Millennium Post

US declaration on Salahuddin may choke his funding: Home secy

The US government's decision to declare Syed Salahuddin a global terrorist would help in choking his movements and financing, Union Home Secretary Rajiv Mehrishi said on Tuesday.

Salahuddin, head of the Kashmiri militant group Hizbul Mujahideen, was a "coward" who had "run away" to Pakistan, Mehrishi said.

"What the US did is correct. He (Salahuddin) is a terrorist and he has now been declared so. This declaration by the US may probably help in impacting his movements and funding," Mehrishi told reporters on the sidelines of an event of border guarding force ITBP.

The US yesterday categorised Salahuddin a specially designated global terrorist, a move welcomed by India which said it underlines quite strongly that both the countries face the threat of terrorism.

Foreign Secretary S Jaishankar had said in Washington that the designation was "a strong signal coming out of the administration that it is committed to ending terror in all forms".

"We should take the step for what it is. It is fixing responsibility, highlighting the problem. There is a signalling out of it, it is focusing on a particular group and particular individual. None of us can really miss that message," he said.

The move by the US State Department came just hours before the first meeting between Prime Minister Narendra Modi and President Donald Trump at the White House.
As a consequence of this designation, US citizens are prohibited from engaging in transactions with Salahuddin. All of Salahuddin s property and interests in property subject to US jurisdiction are also blocked.

Earlier in the day, Mehrishi welcomed the expedition team of the Indo-Tibetan Border Police force that he said had successfully climbed Mount Dhaulagiri, an 8,167-metre peak located in Nepal. It is also the seventh highest peak in the world.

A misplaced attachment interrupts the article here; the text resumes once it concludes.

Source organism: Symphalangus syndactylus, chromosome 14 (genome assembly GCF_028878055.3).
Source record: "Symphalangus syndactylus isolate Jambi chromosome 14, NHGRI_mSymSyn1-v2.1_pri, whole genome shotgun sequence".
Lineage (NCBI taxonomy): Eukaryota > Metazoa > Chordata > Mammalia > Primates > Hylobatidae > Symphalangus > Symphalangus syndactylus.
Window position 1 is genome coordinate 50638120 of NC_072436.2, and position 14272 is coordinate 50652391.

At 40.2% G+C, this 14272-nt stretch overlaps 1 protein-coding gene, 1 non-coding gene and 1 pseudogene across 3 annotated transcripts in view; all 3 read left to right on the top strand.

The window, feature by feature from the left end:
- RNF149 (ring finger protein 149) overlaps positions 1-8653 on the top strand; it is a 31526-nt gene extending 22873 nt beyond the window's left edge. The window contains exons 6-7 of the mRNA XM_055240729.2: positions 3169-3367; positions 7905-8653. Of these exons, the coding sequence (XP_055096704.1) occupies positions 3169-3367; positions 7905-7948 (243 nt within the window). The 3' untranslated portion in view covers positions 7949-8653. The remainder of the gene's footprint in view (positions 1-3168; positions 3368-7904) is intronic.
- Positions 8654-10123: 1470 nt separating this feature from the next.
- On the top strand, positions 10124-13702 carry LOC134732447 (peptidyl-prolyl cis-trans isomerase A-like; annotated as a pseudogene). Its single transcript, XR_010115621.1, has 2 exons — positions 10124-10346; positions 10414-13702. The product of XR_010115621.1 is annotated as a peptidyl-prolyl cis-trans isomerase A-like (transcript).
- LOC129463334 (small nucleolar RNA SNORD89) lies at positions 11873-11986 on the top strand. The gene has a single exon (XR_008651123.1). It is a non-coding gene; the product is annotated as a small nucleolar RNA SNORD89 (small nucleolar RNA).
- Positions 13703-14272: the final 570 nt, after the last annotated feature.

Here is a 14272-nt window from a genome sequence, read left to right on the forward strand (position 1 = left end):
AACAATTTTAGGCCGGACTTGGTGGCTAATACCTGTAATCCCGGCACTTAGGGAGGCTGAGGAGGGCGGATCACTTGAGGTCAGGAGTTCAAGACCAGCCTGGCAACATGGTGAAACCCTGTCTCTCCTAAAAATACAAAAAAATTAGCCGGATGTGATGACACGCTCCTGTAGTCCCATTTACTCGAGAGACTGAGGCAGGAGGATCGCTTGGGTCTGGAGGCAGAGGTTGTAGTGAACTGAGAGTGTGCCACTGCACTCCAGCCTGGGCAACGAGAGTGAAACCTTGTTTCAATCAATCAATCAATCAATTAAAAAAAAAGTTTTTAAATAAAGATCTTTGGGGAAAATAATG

The home secretary had flagged off the team for the expedition on March 10 from here.

He praised the "bravery" of two jawans, head constable Narender Singh and constable Biman Biswas, of the 25- member team for "bravely saving and rescuing" their sick colleague when they were close to the summit.

"However, the two jawans lost something of their own," Mehrishi said, referring to their injuries.

The two men suffered severe frost bite injuries and damage to their fingers while attempting to rescue their colleague Krishna P Gurung.

This was the first expedition of the mountain-warfare trained force to Dhaulagiri. The force has conducted over 200 such successful missions since its raising in 1962.
The ITBP, a paramilitary force under the Union Home Ministry, is tasked with guarding the 3,488-km Sino-Indian frontier and its border posts are located at altitudes ranging from 9,000-feet to 18,700-feet.

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